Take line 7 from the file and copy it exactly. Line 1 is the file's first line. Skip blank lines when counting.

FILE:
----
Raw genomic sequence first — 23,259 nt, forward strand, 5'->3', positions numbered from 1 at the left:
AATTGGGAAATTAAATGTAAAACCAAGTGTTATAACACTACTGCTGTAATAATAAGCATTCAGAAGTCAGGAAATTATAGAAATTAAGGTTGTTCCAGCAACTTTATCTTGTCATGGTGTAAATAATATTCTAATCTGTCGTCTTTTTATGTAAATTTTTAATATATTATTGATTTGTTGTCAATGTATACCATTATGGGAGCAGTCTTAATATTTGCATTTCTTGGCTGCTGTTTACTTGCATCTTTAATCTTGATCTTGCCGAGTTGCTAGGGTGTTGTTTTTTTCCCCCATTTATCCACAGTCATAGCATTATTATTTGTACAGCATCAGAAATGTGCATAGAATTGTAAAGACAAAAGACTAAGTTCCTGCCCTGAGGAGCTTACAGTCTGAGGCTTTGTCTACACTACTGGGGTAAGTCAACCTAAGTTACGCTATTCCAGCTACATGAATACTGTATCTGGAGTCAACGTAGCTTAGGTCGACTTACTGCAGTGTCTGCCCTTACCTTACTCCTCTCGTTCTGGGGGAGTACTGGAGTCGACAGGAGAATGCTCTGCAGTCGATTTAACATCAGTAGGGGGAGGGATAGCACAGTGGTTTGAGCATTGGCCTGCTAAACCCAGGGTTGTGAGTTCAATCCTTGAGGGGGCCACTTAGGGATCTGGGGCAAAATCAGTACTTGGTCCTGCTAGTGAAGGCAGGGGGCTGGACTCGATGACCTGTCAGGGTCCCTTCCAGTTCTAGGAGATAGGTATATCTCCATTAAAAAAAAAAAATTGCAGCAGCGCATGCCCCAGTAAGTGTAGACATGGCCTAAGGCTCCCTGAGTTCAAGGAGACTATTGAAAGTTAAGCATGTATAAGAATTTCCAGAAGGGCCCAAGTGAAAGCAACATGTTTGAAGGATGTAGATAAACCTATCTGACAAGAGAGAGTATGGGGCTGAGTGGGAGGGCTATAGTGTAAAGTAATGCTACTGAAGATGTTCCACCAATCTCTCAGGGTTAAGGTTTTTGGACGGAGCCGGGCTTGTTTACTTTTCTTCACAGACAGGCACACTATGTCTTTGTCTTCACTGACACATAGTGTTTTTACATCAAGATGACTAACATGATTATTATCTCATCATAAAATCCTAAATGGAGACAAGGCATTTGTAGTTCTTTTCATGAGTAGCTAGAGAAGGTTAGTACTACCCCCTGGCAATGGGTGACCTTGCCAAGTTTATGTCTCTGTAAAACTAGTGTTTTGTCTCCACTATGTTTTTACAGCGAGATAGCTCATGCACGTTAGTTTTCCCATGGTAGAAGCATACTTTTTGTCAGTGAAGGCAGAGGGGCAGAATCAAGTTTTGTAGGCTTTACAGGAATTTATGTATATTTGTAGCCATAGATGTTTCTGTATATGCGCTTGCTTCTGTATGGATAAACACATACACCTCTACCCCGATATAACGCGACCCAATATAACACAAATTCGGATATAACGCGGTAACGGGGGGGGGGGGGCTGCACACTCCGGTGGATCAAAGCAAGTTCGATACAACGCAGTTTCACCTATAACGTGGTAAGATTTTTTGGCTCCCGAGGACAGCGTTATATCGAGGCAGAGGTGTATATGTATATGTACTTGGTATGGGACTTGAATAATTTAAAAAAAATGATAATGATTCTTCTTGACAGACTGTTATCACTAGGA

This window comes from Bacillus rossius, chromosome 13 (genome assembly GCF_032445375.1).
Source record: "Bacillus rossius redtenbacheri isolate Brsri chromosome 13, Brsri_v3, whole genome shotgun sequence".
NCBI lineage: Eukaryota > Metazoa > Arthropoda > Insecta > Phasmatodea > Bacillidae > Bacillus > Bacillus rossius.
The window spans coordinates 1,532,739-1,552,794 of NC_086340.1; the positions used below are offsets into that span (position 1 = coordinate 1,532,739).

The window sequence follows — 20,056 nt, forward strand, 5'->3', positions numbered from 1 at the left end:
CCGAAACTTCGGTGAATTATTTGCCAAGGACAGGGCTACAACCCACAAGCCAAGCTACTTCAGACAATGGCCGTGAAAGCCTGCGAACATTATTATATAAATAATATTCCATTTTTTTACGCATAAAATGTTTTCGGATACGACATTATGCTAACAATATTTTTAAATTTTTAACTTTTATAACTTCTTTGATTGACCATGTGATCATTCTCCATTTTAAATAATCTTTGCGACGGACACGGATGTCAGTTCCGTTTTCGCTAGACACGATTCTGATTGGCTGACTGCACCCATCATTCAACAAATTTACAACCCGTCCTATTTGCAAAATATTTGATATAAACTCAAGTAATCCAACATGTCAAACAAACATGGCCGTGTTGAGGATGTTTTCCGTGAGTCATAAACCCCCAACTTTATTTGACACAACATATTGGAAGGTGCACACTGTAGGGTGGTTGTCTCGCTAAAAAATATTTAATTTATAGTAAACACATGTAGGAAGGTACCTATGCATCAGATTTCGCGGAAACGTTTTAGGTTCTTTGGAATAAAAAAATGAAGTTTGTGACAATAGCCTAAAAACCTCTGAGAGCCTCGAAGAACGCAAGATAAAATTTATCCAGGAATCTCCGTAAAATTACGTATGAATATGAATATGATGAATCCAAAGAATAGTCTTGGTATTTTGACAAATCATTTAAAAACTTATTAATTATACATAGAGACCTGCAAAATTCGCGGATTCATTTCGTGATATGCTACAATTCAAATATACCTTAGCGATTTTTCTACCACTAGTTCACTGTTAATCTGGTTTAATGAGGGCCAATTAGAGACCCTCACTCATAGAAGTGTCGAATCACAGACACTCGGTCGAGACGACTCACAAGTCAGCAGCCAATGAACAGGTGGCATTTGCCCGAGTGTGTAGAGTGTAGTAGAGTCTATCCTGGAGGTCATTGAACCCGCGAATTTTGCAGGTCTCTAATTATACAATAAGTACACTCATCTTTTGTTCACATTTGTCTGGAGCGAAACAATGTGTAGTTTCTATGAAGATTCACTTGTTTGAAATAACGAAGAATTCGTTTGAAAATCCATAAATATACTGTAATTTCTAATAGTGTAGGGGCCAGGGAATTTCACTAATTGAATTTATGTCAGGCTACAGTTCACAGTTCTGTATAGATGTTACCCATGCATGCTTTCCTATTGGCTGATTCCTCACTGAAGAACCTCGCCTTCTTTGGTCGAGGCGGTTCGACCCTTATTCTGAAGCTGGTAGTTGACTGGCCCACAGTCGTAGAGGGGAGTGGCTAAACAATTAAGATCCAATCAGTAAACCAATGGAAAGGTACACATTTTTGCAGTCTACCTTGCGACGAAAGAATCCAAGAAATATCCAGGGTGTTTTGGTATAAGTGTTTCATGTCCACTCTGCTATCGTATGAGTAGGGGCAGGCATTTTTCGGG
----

The window sequence follows — 20,056 nt, forward strand, 5'->3', positions numbered from 1 at the left end: